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Marriage License Issue Roiled by Religious Exemption Pleas, Surveys Show

Kim Davis
The question of granting religious conscience objections to elected officials such as Kentucky clerk Kim Davis, who was jailed over a refusal to issue same-sex marriage licenses, continues to divide Americans. (Reuters)

The continuing debate over same-sex marriage, and whether state, county or municipal officials with religious objections to issuing licenses to same-sex couples, is roiling again, a survey in Idaho reveals.

According to a survey published in the Idaho Politics Weekly online newsletter, "56 percent of Idahoans 'definitely' or 'probably' agree that county clerks should be required to issue marriage licenses to same-sex couples regardless of the clerk's personal views on the matter." The survey revealed 58 percent of Idahoans supported the September 2015 jailing of elected Rowan, Kentucky county clerk Kim Davis, for refusing to issue such licenses, claiming doing so would violate her conscience.

Davis, an Apostolic Pentecostal Christian whose personal life was harshly scrutinized in some media outlets, was released from jail after other clerks in her office agreed to issue the licenses. Davis and other county clerks had asked Governor Steven L. Beshear to convene a special legislative session to pass conscience exemptions following the June 26 Supreme Court ruling legalizing same-sex marriage. Beshear, a Democrat, refused, with a spokesman saying the legislature could take it up in 2016.

That left Davis and others on the horns of a dilemma. She maintained issuing a marriage license to a same-sex couple — on which her name, as county clerk, had been imprinted — would go against her beliefs.

"I want to continue to perform my duties, but I also am requesting what our founders envisioned — that conscience and religious freedom would be protected," Davis told the Louisville, Kentucky Courier-Journal. "I never sought to be in this position, and I would much rather not have been placed in this position."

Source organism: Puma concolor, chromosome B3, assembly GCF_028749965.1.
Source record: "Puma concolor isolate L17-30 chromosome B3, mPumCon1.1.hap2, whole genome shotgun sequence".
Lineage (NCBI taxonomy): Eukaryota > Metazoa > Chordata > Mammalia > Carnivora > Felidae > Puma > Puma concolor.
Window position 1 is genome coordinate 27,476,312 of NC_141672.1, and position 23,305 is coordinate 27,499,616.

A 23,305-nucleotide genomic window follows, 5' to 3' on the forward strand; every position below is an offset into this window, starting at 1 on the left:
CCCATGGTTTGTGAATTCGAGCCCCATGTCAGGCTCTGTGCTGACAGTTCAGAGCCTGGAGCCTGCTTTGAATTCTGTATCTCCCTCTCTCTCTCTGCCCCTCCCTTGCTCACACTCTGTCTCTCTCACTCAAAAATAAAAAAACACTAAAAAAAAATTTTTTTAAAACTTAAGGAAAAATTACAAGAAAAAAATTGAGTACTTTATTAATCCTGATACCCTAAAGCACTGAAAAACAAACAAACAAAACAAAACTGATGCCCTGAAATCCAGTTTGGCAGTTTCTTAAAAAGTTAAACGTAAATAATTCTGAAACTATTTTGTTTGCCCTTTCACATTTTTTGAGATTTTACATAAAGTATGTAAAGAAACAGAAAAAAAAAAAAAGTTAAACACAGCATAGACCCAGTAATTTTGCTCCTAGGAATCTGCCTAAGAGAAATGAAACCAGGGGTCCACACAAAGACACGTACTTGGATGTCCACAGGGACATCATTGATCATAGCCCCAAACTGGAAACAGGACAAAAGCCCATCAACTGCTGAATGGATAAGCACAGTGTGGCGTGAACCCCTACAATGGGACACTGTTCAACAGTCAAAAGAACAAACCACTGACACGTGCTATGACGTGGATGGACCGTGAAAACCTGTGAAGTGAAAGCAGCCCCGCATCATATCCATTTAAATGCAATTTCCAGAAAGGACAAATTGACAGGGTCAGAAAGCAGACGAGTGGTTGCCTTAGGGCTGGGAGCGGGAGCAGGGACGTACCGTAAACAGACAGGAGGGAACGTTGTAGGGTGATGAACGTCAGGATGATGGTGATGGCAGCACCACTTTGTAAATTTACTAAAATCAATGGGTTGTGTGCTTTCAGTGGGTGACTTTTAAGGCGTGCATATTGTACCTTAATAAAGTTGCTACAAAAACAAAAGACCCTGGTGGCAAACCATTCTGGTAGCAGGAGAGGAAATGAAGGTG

Idahoans aren't alone in believing Davis should have issued the licenses regardless of her religious beliefs. An Associated Press/GfK poll released in late October showed 56 percent of Americans feel the same way.

But the question becomes more nuanced when issues of conscience are involved. Both North Carolina and Utah have enacted provisions to allow for conscience exemptions, so long as another person in a clerk's office is designated to issue the licenses.

University of Illinois law professor Robin Fretwell Wilson, an expert on religious liberty issues, told website those objecting to an exemption for religious conscience may have a deeper issue.

"It is wrong to say we can never have religious objectors in our midst—just because they're religious," Wilson said. "As long as you can staff the office in such a way so that all of its functions get fulfilled and nobody ever gets treated differently, then religious people need to be accommodated. If an elected town clerk, like Ms. Davis, objects to same-sex marriage, then they need to find someone who doesn't object and assign them those duties, sharing the workload appropriately. That way everybody gets the same process and it's invisible to the public. If anyone has an objection to that kind of workaround, what they're really objecting to is that religious people even exist."

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